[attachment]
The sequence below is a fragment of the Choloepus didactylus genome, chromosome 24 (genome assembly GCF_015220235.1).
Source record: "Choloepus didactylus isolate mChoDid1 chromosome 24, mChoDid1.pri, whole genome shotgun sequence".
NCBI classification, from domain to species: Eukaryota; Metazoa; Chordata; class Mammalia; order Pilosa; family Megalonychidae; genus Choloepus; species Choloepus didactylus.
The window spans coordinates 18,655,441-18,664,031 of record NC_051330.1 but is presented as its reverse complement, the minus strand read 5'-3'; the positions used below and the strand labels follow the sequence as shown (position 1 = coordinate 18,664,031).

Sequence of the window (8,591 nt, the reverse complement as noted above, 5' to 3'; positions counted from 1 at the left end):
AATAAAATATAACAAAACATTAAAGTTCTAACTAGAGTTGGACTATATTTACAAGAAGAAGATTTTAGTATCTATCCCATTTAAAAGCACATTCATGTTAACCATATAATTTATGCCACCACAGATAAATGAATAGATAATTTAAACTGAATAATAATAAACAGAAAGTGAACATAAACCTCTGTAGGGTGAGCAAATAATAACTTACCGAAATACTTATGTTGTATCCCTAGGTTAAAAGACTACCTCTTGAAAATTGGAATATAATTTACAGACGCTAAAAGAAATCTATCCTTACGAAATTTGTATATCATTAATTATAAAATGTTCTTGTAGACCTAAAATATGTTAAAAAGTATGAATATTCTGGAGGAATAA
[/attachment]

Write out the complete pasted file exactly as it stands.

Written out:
The sequence below is a fragment of the Choloepus didactylus genome, chromosome 24 (genome assembly GCF_015220235.1).
Source record: "Choloepus didactylus isolate mChoDid1 chromosome 24, mChoDid1.pri, whole genome shotgun sequence".
NCBI classification, from domain to species: Eukaryota; Metazoa; Chordata; class Mammalia; order Pilosa; family Megalonychidae; genus Choloepus; species Choloepus didactylus.
The window spans coordinates 18,655,441-18,664,031 of record NC_051330.1 but is presented as its reverse complement, the minus strand read 5'-3'; the positions used below and the strand labels follow the sequence as shown (position 1 = coordinate 18,664,031).

Sequence of the window (8,591 nt, the reverse complement as noted above, 5' to 3'; positions counted from 1 at the left end):
AATAAAATATAACAAAACATTAAAGTTCTAACTAGAGTTGGACTATATTTACAAGAAGAAGATTTTAGTATCTATCCCATTTAAAAGCACATTCATGTTAACCATATAATTTATGCCACCACAGATAAATGAATAGATAATTTAAACTGAATAATAATAAACAGAAAGTGAACATAAACCTCTGTAGGGTGAGCAAATAATAACTTACCGAAATACTTATGTTGTATCCCTAGGTTAAAAGACTACCTCTTGAAAATTGGAATATAATTTACAGACGCTAAAAGAAATCTATCCTTACGAAATTTGTATATCATTAATTATAAAATGTTCTTGTAGACCTAAAATATGTTAAAAAGTATGAATATTCTGGAGGAATAA